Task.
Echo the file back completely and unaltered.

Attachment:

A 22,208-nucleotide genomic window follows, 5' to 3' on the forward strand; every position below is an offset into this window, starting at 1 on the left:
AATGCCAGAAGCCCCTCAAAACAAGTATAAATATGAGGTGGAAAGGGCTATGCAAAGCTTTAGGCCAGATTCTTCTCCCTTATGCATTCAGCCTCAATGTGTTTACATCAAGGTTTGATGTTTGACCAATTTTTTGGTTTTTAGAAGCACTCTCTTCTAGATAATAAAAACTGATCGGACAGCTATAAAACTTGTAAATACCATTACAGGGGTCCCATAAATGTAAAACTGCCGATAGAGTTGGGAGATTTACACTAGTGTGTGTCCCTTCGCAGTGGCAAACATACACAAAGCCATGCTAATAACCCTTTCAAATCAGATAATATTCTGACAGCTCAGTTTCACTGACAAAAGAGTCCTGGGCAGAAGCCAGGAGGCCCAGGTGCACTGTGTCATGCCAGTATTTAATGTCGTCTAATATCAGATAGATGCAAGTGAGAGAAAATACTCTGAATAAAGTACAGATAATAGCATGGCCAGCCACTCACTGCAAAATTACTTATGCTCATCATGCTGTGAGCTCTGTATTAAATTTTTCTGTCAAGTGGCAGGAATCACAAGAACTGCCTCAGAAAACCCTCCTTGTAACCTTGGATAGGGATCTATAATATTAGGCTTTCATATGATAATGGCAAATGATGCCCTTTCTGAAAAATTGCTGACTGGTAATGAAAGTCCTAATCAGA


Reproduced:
A 22,208-nucleotide genomic window follows, 5' to 3' on the forward strand; every position below is an offset into this window, starting at 1 on the left:
AATGCCAGAAGCCCCTCAAAACAAGTATAAATATGAGGTGGAAAGGGCTATGCAAAGCTTTAGGCCAGATTCTTCTCCCTTATGCATTCAGCCTCAATGTGTTTACATCAAGGTTTGATGTTTGACCAATTTTTTGGTTTTTAGAAGCACTCTCTTCTAGATAATAAAAACTGATCGGACAGCTATAAAACTTGTAAATACCATTACAGGGGTCCCATAAATGTAAAACTGCCGATAGAGTTGGGAGATTTACACTAGTGTGTGTCCCTTCGCAGTGGCAAACATACACAAAGCCATGCTAATAACCCTTTCAAATCAGATAATATTCTGACAGCTCAGTTTCACTGACAAAAGAGTCCTGGGCAGAAGCCAGGAGGCCCAGGTGCACTGTGTCATGCCAGTATTTAATGTCGTCTAATATCAGATAGATGCAAGTGAGAGAAAATACTCTGAATAAAGTACAGATAATAGCATGGCCAGCCACTCACTGCAAAATTACTTATGCTCATCATGCTGTGAGCTCTGTATTAAATTTTTCTGTCAAGTGGCAGGAATCACAAGAACTGCCTCAGAAAACCCTCCTTGTAACCTTGGATAGGGATCTATAATATTAGGCTTTCATATGATAATGGCAAATGATGCCCTTTCTGAAAAATTGCTGACTGGTAATGAAAGTCCTAATCAGA